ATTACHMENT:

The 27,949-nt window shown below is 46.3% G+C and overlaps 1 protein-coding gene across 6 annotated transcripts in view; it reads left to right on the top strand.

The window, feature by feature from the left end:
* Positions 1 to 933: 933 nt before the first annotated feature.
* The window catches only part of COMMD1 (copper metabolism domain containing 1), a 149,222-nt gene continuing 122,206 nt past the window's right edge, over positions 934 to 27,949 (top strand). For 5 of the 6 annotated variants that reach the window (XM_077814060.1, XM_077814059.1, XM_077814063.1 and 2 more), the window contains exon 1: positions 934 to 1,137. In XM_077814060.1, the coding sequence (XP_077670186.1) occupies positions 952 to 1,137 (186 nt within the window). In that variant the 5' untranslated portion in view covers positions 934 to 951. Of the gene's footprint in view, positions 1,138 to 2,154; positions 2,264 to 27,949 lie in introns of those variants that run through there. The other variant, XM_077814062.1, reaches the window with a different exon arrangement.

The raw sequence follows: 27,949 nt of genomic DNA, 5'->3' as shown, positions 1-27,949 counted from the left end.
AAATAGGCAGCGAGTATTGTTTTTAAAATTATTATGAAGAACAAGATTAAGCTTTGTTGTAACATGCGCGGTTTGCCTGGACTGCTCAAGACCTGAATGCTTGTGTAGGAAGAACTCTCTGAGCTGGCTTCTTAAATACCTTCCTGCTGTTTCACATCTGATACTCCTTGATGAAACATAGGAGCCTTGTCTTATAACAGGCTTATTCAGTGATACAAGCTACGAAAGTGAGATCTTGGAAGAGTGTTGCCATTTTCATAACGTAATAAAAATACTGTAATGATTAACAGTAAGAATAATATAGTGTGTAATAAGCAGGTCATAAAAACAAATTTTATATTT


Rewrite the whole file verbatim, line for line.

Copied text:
The 27,949-nt window shown below is 46.3% G+C and overlaps 1 protein-coding gene across 6 annotated transcripts in view; it reads left to right on the top strand.

The window, feature by feature from the left end:
* Positions 1 to 933: 933 nt before the first annotated feature.
* The window catches only part of COMMD1 (copper metabolism domain containing 1), a 149,222-nt gene continuing 122,206 nt past the window's right edge, over positions 934 to 27,949 (top strand). For 5 of the 6 annotated variants that reach the window (XM_077814060.1, XM_077814059.1, XM_077814063.1 and 2 more), the window contains exon 1: positions 934 to 1,137. In XM_077814060.1, the coding sequence (XP_077670186.1) occupies positions 952 to 1,137 (186 nt within the window). In that variant the 5' untranslated portion in view covers positions 934 to 951. Of the gene's footprint in view, positions 1,138 to 2,154; positions 2,264 to 27,949 lie in introns of those variants that run through there. The other variant, XM_077814062.1, reaches the window with a different exon arrangement.

The raw sequence follows: 27,949 nt of genomic DNA, 5'->3' as shown, positions 1-27,949 counted from the left end.
AAATAGGCAGCGAGTATTGTTTTTAAAATTATTATGAAGAACAAGATTAAGCTTTGTTGTAACATGCGCGGTTTGCCTGGACTGCTCAAGACCTGAATGCTTGTGTAGGAAGAACTCTCTGAGCTGGCTTCTTAAATACCTTCCTGCTGTTTCACATCTGATACTCCTTGATGAAACATAGGAGCCTTGTCTTATAACAGGCTTATTCAGTGATACAAGCTACGAAAGTGAGATCTTGGAAGAGTGTTGCCATTTTCATAACGTAATAAAAATACTGTAATGATTAACAGTAAGAATAATATAGTGTGTAATAAGCAGGTCATAAAAACAAATTTTATATTT